A week later Hutchinson’s body was found in a rented condo at a nearby resort where staff had gone door-to-door because of a water issue in the building. A foul stench coming from inside the unit signaled something was very wrong.
As investigators dug into the case, surveillance video from April 5 captured Lois with Hutchinson. The recording was taken during a happy hour at a brewery in Fort Myers, the Associated Press reported in 2018.
Authorities believed Lois went after Hutchinson to take her identity since the two looked quite similar.
And Lois didn’t stop at taking Hutchinson’s life and identity. She stole her car and withdrew $5,000 from the dead woman’s bank account like it belonged to her.
“The despicable woman not only murders her but becomes her,” James Copenhaver, former deputy sheriff in Orange County, Florida, told producers.
But three days after Hutchinson’s murder, the well of blood money ran dry. When Lois stopped at a gas station, the transaction was declined.
A murder warrant was issued. The hunt for the cold-blooded grandmother escalated, and the U.S. Marshals Service joined the search.
Wanted posters with Lois' picture on them were distributed locally, including at casinos. A $6,000 reward was offered for help in tracking down the suspect. She was captured and arrested at a restaurant in the resort town of South Padre Island, Texas.
But Lois, meanwhile, had been conducting a search of her own — for another possible victim, investigators reasoned. They learned Lois had made a new acquaintance in South Padre. Days before her arrest, Lois had dinner with Bernadette Mathis, 65, whom she met in Texas. She also stayed in the woman’s guest room. Authorities believed the woman may have been targeted as a potential third murder victim. Luckily, Lois was caught just in time.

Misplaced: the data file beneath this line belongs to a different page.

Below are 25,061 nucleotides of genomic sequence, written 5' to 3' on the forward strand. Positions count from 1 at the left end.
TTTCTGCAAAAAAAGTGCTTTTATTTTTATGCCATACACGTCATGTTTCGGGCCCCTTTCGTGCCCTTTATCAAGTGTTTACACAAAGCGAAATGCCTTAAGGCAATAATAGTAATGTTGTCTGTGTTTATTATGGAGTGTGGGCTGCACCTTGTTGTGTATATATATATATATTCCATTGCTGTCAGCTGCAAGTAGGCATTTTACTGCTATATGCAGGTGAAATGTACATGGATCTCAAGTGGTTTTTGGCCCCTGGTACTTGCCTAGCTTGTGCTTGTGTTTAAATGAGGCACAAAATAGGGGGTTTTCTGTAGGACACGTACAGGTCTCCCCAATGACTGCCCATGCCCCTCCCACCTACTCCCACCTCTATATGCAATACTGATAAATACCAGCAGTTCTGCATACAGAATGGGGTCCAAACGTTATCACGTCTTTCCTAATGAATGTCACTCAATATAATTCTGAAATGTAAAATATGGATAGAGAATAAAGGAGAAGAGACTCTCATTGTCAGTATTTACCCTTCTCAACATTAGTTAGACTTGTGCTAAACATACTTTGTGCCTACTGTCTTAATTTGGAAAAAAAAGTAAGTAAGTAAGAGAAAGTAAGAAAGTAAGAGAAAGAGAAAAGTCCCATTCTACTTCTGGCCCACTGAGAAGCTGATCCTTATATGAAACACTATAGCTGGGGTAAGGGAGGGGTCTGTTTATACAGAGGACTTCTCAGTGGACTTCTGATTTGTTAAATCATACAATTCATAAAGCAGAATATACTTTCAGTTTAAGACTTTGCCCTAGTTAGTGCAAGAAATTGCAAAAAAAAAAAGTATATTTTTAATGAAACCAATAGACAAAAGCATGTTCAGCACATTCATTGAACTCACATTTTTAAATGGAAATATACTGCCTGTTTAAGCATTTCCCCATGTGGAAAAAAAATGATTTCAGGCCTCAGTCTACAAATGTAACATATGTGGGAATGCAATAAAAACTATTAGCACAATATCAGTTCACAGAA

At the end, Lois' crimes spanned two states. She was prosecuted first in Florida, where she faced an array of charges including homicide, grand theft, grand theft auto, and identity theft — which meant the possibility of the death penalty.
But due to an “overburdened” legal system, justice would be delayed, according to Grace. Eventually, in December 2019, prosecutors took the death penalty off the table in exchange for a guilty plea from Lois. She was sentenced to life in prison for the murder of Hutchinson — whom she eventually admitted she killed because they looked alike.
In July 2020, Lois was transferred to Minneapolis’ Steele County Detention Center after being extradited to face a charge of first-degree murder in her husband David Riess’ killing in March 2018.
Lois originally pled not guilty to David’s murder, but in August, she changed her tune. Lois pleaded guilty to first-degree murder in the 2018 death of her husband.
Already hit with a life sentence for killing Hutchinson, Lois was given another life term for killing her husband.
Koster likened Riess’ split personality to “a switch” getting flicked, telling producers, “She went from being a really nice person to being a monster.”